Well after I gave birth the first time I think I was actually in shock at the experience! And for me I found that old adage of "as soon as the baby is in your arms you forget the pain" to be a load of rubbish! I still remember the pain 5 and a half years on (although I did get a refresher course in March this year when my daughter was born). I wanted to be honest about it, but funny too. I don't think it crosses the line to crudeness, just a very honest look at what we women go through.
I think we do a disservice to other women when we aren't honest about our experiences but I also didn't want to be one of those women who delights in telling expectant mothers all the very graphic gory details of labour and delivery with the intention of scaring the life out of them!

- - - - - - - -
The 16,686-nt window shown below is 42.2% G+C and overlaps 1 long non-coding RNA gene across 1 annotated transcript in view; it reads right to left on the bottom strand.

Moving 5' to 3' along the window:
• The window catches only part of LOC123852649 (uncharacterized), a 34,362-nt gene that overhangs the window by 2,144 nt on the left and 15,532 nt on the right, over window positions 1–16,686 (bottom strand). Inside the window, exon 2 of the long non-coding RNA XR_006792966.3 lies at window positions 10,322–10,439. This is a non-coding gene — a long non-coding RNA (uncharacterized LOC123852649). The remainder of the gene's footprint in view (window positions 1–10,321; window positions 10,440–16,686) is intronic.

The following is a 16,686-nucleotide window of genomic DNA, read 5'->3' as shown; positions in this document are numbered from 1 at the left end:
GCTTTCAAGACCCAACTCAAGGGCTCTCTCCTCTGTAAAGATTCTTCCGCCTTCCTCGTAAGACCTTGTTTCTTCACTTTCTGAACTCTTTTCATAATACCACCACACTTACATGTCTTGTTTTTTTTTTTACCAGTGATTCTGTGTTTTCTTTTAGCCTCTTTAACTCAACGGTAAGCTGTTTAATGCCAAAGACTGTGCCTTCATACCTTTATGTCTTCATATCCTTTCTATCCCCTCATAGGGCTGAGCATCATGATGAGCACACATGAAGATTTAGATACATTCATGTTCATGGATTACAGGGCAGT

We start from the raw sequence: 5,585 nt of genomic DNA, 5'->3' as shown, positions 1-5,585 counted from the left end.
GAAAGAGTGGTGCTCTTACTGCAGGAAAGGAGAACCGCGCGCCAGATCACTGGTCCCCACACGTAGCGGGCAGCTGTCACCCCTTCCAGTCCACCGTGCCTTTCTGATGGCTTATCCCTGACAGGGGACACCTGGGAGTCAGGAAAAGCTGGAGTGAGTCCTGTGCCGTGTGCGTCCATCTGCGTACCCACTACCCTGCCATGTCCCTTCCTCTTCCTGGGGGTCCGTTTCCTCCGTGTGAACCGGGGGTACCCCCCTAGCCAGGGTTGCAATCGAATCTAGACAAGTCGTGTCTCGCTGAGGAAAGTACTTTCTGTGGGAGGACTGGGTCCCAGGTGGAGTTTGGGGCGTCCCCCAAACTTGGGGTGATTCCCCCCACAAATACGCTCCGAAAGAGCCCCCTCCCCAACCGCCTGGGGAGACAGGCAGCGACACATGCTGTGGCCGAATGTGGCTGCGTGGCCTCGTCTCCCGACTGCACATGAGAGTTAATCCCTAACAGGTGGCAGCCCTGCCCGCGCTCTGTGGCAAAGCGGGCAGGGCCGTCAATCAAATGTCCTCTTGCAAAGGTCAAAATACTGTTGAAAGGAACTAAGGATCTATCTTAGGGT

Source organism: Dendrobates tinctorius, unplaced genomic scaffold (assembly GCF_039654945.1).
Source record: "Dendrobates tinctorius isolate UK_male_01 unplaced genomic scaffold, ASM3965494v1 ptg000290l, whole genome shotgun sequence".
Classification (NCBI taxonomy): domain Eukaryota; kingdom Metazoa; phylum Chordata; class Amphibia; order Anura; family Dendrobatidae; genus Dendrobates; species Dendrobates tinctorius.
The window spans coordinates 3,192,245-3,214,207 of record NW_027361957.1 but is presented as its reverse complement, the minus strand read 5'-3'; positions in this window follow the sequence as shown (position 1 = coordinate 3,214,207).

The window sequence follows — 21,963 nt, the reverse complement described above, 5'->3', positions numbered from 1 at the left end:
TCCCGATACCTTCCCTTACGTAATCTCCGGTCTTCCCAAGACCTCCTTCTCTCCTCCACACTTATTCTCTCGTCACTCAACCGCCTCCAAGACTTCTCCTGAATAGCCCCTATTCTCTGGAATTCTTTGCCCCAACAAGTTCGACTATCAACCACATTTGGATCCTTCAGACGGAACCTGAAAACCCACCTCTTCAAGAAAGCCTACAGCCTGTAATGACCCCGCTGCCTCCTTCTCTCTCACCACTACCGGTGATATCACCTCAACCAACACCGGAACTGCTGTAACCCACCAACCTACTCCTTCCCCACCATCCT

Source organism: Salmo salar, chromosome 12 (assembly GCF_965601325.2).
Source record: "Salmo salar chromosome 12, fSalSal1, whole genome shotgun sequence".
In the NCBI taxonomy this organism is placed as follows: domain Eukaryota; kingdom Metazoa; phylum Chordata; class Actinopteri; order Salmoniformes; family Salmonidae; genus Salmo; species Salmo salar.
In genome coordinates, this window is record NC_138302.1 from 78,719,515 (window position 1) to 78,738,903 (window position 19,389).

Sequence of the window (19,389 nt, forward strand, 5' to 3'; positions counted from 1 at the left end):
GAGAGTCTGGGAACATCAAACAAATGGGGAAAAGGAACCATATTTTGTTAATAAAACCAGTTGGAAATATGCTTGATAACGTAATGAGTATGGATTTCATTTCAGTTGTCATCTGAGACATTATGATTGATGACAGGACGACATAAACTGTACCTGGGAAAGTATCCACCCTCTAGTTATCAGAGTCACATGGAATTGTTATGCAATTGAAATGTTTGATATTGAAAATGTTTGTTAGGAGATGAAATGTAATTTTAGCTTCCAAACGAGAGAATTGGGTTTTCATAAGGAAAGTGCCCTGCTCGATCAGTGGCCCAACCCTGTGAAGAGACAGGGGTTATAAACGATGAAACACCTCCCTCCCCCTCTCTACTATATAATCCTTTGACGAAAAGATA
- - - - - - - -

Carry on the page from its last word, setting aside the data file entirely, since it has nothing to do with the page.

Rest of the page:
4. Where do you get your ideas for your storylines from?
I can get inspiration for anything and any one. It might be a location, a snippet of an overheard conversation, an observation of how people behave with each other. I have a vivid imagination and am always day-dreaming and that certainly helps. Rainy Days and Tuesdays was a very personal book - I had survived Post Natal Depression and wanted to write about it in a light-hearted way which would make the issue accessible to people and which would help break down the taboos surrounding it. But it's also just a fun book about friendship, self esteem and falling in love again.
Feels Like Maybe started as Aoife's story but Beth's infertility storyline creeped in and I had a delicious amount of fun working on that novel.